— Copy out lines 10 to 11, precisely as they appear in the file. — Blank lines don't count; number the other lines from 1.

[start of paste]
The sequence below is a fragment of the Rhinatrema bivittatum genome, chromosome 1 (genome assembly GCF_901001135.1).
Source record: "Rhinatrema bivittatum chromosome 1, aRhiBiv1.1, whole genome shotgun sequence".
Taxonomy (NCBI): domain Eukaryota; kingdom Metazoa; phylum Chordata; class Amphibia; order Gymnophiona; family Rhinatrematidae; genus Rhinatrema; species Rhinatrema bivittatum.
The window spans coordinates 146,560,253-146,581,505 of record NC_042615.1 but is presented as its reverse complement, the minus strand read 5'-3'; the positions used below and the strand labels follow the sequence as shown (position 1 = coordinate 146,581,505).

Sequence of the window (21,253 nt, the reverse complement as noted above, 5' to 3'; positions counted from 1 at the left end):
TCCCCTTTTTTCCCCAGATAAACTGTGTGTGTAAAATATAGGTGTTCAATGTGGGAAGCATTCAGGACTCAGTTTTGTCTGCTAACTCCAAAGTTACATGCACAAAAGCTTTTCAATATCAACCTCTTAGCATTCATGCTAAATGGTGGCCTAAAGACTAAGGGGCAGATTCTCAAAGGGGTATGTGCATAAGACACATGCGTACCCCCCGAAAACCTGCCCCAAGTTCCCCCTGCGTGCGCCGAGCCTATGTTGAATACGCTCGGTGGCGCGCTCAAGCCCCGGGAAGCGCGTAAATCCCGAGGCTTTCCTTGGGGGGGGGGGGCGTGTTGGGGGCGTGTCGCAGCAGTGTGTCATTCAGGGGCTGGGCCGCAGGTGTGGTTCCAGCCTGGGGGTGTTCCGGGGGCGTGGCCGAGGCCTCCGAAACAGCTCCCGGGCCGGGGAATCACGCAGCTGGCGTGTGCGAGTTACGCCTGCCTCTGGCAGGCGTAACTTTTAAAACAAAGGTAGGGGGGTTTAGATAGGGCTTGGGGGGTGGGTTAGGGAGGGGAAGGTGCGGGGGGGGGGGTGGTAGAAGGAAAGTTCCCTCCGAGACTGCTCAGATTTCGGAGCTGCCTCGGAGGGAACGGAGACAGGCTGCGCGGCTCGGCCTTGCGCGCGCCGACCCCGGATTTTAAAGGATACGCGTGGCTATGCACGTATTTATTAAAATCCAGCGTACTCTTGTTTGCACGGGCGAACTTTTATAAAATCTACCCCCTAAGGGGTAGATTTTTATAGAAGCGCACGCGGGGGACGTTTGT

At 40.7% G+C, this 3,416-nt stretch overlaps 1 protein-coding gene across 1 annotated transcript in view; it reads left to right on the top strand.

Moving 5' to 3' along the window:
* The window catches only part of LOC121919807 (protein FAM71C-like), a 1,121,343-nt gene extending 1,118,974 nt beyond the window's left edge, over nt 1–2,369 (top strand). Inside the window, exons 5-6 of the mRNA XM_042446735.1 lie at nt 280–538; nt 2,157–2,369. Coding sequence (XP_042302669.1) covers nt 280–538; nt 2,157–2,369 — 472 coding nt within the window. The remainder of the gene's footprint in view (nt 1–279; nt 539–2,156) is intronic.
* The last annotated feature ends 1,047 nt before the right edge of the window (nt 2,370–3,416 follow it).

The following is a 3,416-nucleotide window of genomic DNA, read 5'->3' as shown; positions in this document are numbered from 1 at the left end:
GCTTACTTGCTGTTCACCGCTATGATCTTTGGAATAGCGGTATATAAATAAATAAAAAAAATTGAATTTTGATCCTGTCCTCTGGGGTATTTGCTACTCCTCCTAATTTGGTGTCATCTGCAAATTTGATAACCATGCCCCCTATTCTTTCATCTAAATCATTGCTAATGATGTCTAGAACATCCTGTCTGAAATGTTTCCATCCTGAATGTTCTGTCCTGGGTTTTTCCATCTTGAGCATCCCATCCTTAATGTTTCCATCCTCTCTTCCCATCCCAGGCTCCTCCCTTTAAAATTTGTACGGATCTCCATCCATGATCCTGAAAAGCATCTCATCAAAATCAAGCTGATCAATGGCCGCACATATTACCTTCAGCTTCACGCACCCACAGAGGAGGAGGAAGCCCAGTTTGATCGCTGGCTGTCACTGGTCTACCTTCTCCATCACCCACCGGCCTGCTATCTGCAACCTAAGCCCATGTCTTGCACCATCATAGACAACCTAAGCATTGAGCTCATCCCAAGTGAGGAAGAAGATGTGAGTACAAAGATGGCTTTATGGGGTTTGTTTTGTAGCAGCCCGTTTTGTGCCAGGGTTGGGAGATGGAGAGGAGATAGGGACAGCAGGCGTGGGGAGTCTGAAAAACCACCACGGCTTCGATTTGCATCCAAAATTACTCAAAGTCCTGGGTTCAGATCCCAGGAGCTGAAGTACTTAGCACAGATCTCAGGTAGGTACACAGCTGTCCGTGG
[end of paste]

* The last annotated feature ends 1,047 nt before the right edge of the window (nt 2,370–3,416 follow it).

The following is a 3,416-nucleotide window of genomic DNA, read 5'->3' as shown; positions in this document are numbered from 1 at the left end: